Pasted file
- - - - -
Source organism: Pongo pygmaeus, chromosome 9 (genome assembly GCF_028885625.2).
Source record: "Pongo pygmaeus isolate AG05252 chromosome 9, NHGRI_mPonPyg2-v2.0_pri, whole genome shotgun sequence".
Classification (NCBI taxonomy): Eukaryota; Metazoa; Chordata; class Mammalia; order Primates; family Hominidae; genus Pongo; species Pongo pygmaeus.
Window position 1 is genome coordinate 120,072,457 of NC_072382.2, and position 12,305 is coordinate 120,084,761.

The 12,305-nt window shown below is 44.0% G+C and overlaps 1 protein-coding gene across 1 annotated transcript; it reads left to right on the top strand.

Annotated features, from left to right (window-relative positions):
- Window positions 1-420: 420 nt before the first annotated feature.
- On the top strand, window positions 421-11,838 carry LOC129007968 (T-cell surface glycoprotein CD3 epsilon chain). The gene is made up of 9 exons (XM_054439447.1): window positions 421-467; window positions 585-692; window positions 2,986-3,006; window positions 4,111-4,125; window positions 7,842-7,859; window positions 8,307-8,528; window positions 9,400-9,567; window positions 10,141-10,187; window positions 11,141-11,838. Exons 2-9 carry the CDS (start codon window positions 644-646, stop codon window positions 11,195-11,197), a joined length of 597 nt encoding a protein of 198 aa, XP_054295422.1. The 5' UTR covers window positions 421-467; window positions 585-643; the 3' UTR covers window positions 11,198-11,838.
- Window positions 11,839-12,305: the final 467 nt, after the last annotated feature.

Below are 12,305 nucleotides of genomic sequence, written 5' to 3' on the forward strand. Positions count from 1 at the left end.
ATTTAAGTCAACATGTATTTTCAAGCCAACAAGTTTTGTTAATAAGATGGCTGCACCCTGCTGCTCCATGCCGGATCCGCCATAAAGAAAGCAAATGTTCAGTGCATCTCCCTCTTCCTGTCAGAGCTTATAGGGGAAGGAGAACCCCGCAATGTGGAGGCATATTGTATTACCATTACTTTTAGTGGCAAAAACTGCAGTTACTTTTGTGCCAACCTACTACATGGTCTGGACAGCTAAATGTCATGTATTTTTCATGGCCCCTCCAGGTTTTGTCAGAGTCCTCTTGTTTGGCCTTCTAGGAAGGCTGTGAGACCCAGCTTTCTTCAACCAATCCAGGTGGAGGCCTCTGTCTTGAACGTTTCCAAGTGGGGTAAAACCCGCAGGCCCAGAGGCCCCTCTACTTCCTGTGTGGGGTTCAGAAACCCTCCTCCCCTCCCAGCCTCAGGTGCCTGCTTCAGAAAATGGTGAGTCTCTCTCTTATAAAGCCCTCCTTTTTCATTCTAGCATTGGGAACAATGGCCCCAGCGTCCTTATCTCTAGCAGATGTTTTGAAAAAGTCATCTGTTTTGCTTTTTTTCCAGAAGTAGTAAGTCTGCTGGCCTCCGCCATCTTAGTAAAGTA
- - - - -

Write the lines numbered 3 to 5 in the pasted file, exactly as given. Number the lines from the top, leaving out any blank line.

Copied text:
Classification (NCBI taxonomy): Eukaryota; Metazoa; Chordata; class Mammalia; order Primates; family Hominidae; genus Pongo; species Pongo pygmaeus.
Window position 1 is genome coordinate 120,072,457 of NC_072382.2, and position 12,305 is coordinate 120,084,761.

The 12,305-nt window shown below is 44.0% G+C and overlaps 1 protein-coding gene across 1 annotated transcript; it reads left to right on the top strand.